Ambition is the drive to excel, reach new heights, and complete goals. It is a positive thing and paramount to personal success, and to the economy. But of course, you know this because you're smart and successful already. Sometimes, though, do you find yourself in such an intense pursuit that when you take a second to slow down and pick your head up, you end up asking: why? Why am I doing this? Does this really matter to me? The motivation for our ambition indicates if our ambition is healthy or not. In such scenarios we are reminded that setting high expectations for ourselves is an important predictor of success but it can also be a double-edged sword. When our goals are unrealistically high, the risk of failure increases, and when the risk of failure increases we naturally begin putting too much energy into the service of meeting that singularly high goal. It is this addictive cycle of risk reinforcement that David Hume calls the “incurable passion” of ambition. The solution? With such a complex problem, it will not come as a surprise that the solution is equally as complex. Here are three steps you can take toward setting a healthy mindset of balance between ambition and anxiety-driven motivation.

1. Set the right kinds of goals

Ambition can be organized into two camps: intrinsic and extrinsic. Ambition becomes unhealthy when it's fueled by the pursuit of purely extrinsic goals. If you view your ambition like a portfolio manager, what percent of your goals are fueled by extrinsic motivation? According to Sheri L. Johnson, a professor of psychology at the University of California–Berkeley, “People who set extrinsic goals tend to be more unhappy and dissatisfied over time,” and, “people who are more self-critical about not making the goal are the ones that are more likely to feel depressed or anxious as setbacks happen.” We can counter this issue by reframing our goals using intrinsic motivation. For example, instead of using qualifying statements like “I want to get a 4.0 because it will look good on my resume,” I have reframed this goal by saying, “I want to do the best I can academically by staying ahead of my work and utilizing all of my resources so that I know I have done the best I can do.” By adjusting the goal to entail a personally meaningful statement instead of one motivated by image, I have mitigated the intense fallout coupled with failing to meet extrinsic goals (titles, accolades, promotions, etc.) By setting intrinsic goals, we challenge the notion that our ego or identity will ever be fulfilled by an extrinsic achievement.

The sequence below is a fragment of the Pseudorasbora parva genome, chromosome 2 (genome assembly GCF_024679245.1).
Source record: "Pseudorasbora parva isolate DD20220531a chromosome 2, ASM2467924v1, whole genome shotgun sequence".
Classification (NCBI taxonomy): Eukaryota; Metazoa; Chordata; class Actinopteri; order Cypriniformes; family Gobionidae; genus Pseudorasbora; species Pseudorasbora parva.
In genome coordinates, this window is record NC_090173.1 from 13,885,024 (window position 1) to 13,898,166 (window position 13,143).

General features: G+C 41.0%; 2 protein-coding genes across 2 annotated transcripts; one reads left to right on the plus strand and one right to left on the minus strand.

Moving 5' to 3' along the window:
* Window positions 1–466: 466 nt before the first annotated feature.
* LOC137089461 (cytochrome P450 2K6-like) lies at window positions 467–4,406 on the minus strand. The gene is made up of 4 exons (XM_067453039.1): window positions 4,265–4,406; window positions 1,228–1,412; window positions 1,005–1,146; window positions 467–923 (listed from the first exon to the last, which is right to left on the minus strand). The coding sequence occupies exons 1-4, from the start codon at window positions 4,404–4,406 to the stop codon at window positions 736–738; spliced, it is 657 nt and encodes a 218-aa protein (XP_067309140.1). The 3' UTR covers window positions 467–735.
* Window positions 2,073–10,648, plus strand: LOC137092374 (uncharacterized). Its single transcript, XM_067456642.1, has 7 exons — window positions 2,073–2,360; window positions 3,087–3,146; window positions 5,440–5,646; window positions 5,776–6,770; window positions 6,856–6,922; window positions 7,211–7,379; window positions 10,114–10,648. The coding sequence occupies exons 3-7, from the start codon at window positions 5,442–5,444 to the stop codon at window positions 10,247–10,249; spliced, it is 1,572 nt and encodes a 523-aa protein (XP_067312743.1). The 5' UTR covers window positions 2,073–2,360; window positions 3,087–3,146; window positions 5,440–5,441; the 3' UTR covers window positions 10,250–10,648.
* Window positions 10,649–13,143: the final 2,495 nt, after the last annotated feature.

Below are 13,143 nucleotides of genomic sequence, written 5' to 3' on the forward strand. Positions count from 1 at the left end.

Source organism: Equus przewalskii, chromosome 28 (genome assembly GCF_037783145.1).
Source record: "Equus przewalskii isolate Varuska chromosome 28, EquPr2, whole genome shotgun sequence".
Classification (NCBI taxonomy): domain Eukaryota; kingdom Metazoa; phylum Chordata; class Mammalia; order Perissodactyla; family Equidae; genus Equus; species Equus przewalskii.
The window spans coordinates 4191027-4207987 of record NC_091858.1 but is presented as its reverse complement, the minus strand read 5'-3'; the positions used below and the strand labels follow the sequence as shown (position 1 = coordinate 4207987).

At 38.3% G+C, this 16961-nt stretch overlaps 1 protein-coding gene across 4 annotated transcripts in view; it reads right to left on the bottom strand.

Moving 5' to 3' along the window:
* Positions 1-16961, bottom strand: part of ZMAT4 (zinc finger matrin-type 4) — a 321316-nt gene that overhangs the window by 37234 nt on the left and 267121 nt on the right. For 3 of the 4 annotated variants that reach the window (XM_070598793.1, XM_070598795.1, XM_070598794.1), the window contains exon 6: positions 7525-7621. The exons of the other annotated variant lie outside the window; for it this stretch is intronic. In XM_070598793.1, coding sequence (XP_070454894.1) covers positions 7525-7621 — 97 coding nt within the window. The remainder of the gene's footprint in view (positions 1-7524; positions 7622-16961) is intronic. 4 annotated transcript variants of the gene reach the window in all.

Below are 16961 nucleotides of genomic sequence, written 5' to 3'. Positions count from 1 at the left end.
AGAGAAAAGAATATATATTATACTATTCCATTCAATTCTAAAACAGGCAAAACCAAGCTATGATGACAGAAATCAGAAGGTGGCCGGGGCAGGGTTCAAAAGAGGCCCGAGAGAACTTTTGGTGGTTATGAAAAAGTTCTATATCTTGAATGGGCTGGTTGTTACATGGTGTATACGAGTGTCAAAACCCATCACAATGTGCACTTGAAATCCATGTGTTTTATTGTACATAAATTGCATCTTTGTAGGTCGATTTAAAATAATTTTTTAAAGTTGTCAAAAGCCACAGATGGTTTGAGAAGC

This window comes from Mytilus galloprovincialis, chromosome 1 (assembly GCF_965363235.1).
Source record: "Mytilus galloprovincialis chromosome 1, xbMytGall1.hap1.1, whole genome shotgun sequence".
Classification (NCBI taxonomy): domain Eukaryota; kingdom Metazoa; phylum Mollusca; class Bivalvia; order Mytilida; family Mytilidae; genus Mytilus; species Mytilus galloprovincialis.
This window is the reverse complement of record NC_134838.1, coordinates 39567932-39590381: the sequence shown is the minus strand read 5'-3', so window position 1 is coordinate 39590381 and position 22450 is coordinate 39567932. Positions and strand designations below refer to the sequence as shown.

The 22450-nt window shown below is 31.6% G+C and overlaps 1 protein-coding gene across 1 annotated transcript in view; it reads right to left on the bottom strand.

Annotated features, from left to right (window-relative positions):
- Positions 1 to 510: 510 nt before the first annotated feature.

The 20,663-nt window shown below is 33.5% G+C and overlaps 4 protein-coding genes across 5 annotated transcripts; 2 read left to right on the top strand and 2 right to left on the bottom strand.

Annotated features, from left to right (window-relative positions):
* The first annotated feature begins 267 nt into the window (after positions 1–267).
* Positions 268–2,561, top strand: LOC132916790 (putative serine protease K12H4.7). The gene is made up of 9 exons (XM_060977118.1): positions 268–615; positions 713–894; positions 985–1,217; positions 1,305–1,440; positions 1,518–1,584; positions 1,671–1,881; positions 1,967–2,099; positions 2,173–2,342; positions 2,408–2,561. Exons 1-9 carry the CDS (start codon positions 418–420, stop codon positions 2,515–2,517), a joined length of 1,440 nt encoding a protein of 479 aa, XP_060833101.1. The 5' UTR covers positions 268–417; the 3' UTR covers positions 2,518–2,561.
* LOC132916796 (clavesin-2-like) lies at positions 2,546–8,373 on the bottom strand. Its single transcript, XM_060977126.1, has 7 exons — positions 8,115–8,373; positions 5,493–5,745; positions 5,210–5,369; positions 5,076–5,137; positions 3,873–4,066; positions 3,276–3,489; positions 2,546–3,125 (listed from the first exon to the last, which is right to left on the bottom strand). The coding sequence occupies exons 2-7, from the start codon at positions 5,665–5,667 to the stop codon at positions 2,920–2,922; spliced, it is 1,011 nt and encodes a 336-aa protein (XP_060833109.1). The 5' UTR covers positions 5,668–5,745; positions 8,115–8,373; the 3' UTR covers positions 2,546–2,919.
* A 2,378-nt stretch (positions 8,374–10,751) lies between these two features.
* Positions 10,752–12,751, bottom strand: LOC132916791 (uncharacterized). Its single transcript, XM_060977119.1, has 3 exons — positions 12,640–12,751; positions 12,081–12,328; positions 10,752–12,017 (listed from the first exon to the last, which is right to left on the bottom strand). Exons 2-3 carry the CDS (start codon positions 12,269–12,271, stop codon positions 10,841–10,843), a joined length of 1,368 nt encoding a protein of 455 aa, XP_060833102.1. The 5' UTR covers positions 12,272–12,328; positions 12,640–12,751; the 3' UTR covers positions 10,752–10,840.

2. Forfeit perfectionism

While healthy high standards can motivate us to accomplish great things, perfectionism feeds our ambition addiction and makes us unhappy. Logically we all know perfection is unattainable and I think it's important to remind our anxious mind that perfection won’t make us happy. Like the lyrics from one of the favorites from The Sound of Music, “How do you catch a cloud and pin it down?” perfection is a cloud that you cannot pin down with any amount of ambition. Expending energy to be perfect only leaves us drained and unfulfilled.

3. Connect

The final solution to our 24/7, go-go-go, digital world of immediate gratification is human connection. A 75-year Harvard study revealed that the most important component to a satisfied life is love and belonging. Research by psychiatrist George Vaillant stated, "Joy is connection and the more areas in your life you can make connections, the better." All of this is to say no external source of achievement will make you happy or bring you satisfaction. Ambition is a positive virtue and crucial to personal and professional success. However, it is the ambition imbalance that many of us experience which creates unhealthy high standards that ultimately lead us to feel unfulfilled. We can remedy and counteract the intensity of extreme ambition with gratitude and appreciation. Appreciation for what we have, for who we are, where we come from and where we are going.